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Swiss Straight Pull Rifles 7.5/55

Swiss 7.5x55 Straight Pull Rifles


Swiss K-31 Carbine Rifle

Although the K31 is a straight-pull carbine like many other Swiss rifles, it was not designed by Rudolf Schmidt (1832-1898) as he was not alive to do so. 
The K31 was a totally new design by Eidgenossische Waffenfabrik in Bern, Switzerland under Colonel Furrer, and the gun does not have the Schmidt-designed 1889 or 1896 action. The first 200 K31s were made in May 1931 for troop trials (serials 500,001 - 500,200), thus the model number of 1931.  Some contain Troop Identification Tags Under the Buttstocks
These are nice  - Good to Very Good Condition 
7.5x55 caliber, Straight Pull. I Love These Rifles. Legendary Accuracy
Stocks are Walnut or Beechwood

To See These Fine Rifles Performing on the Range click here.  View Wikipedia page here.

Item # LNG-K31-Rifle..... $339.99

Schmidt-Ruben M1896 / 11

The Schmidt - Rubin 1896/11 Rifle or the Model 96/11 was Switzerland's effort to upgrade their 1896 rifles
The original model 1896 fired a black powder propellent cartridge and was chambered in 7.5x53.
The upgrades brought this rifle into the 20th century.

Barrel Length – 78 cm (30.7 in): 4-groove, RH, concentric rifling, 1 in 10.63" (approx 6,000 96/11s had a twist rate of 1 in 9")

Overall Length – 130 cm (51.2 in), Weight – 4.51 kg (9.94 lbs) empty' Action – Schmidt-Rubin Straight Pull
Caliber – 7.5x55mm Swiss (GP 11)' Capacity – 6 round detachable box magazine
Sights – Tangent-leaf sight graduated to 2,000 m, Total Production : 135,770
Bayonet: Models 1889,1899 & 1906

To accomodate the new more powerful 7.5x55 cartridge, it was determined that the 1889/96 could easily be converted (Model 1889s could not) to handle the new cartridge by re-barreling the rifle.

1889/96s were converted to 1896/11s by replacing or modifying the following:

A new barrel was added.
Already fitted to the barrel were new front and rear sights.
A pistol grip was grafted onto the stock of the rifle.
The new rifles were also fitted with 6 round magazines, similar to the 1889/1900 pattern magazine, minus the reinforcing ridge, although the magazine did include a bolt hold-open *feature for when the magazine was empty.
A new trigger-guard was fitted to accommodate the new magazine.
I think these are really cool and show an important transitional leap in the evolution of the modern military firearm. 

These rifles were fitted with new barrels shortly before being taken out of service. The Swiss were known for the quality of their barrel steel and the bores in these have been excellent.
Excellent bores translates to tight groups and the accuracy 
displayed by these old rifles is just unbelieveable. 

Item # LNG-M1896-11-Rifle...... $339.99

Schmidt-Rubin K1911 Long Rifle

An improvement over the original, 1889, version of the Schmidt-Rubin rifle, the Swiss M1911 placed the locking lugs in the middle of the bolt, rather than at the rear, strengthening the action and allowing a more powerful cartridge, the Gewehrpatrone 11 or GP 11 to be used. It is distinguished from the 96/11 rifle by a curved buttplate and by a stock with an integral semi-pistol grip. It uses a graduated tangent sight which begins at 300 meters. The 1911 and 96/11 rifles are characterized by exceptional accuracy and were made with excellent craftsmanship. The fact that Switzerland remained neutral through both world wars ensured that they are in far better condition, on average, than the rifles of other European nations from that vintage. 7.5x55 caliber, Straight Pull.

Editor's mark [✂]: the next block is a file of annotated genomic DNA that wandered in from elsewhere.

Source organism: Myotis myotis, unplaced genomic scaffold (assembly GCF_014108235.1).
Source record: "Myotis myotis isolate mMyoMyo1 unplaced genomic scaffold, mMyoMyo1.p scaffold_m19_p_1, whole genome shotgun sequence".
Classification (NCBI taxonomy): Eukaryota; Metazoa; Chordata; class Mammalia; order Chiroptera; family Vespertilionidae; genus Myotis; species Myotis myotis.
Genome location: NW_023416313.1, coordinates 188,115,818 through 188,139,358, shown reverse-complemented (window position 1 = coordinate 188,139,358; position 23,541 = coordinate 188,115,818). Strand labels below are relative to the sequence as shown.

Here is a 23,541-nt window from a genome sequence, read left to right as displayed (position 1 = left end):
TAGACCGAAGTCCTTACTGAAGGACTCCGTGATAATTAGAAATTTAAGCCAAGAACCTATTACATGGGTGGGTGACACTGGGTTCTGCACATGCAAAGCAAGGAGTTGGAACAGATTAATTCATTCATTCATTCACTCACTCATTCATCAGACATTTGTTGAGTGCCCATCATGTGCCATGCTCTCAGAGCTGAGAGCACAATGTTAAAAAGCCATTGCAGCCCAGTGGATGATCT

These Things Are Accuracy Personified
Item # LNG-K1911L-Rifle....... $339.99

Schmidt-Rubin K1911 Carbine

The Swiss at some point realized that its support troops, cavalry, and certain other units required a shorter rifle then what was currently available and so designed the Model 1911 Carbine. The Swiss 1911 Carbine being smaller, lighter and still lethally accurate, became a favorite of the Swiss Army and its popularity contributed to the design of its successor, the K31. My picture is not great but these are really nice. They are also the last variation with the flatter mag plate which bench shooters tend to perfer, as well as the grooved Schmidt Rubin design bolt, and bakelite charging handle.  7.5x55 caliber, Straight Pull. 

Item # LNG-K11S-Rifle........ $339.99


Swiss Schmidt Rubin Model 1889 Rifle - Antique - NO FFL REQUIRED


Originally introduced into the Swiss Army in 1890, the Model 1889 with a 12 round, box magazine capacity was eagerly accepted into service by Swiss soldiers. The Model 1889 had twice the range and was far more accurate than the older black powder Vetterli. This rifle is equipped to be fitted with the Model 1889 bayonet.Total Schmidt Rubin Model 1889 rifles produced: approx. 212,00. The overall condition of these rifles is very nice and the bores have been remarkable. It always amazes me to see the workmanship in these early guns and the Swiss have by far the best examples.

This rifle originally fired a black powder based centerfire cartridge that is slightly shorter than the modern 7.5x55 ammunition. Bolt is not made to withstand the high pressure generated by modern cartridges but many handloaders are still making their own ammunition and claim amazing accuracy with this weapon.
 Do NOT load 7.5x55/GP11 ammo into this rifle and fire! It is UNSAFE!

Due to its age this rifle is considered an Antique Firearm and 
No FFL Is Required for Purchase.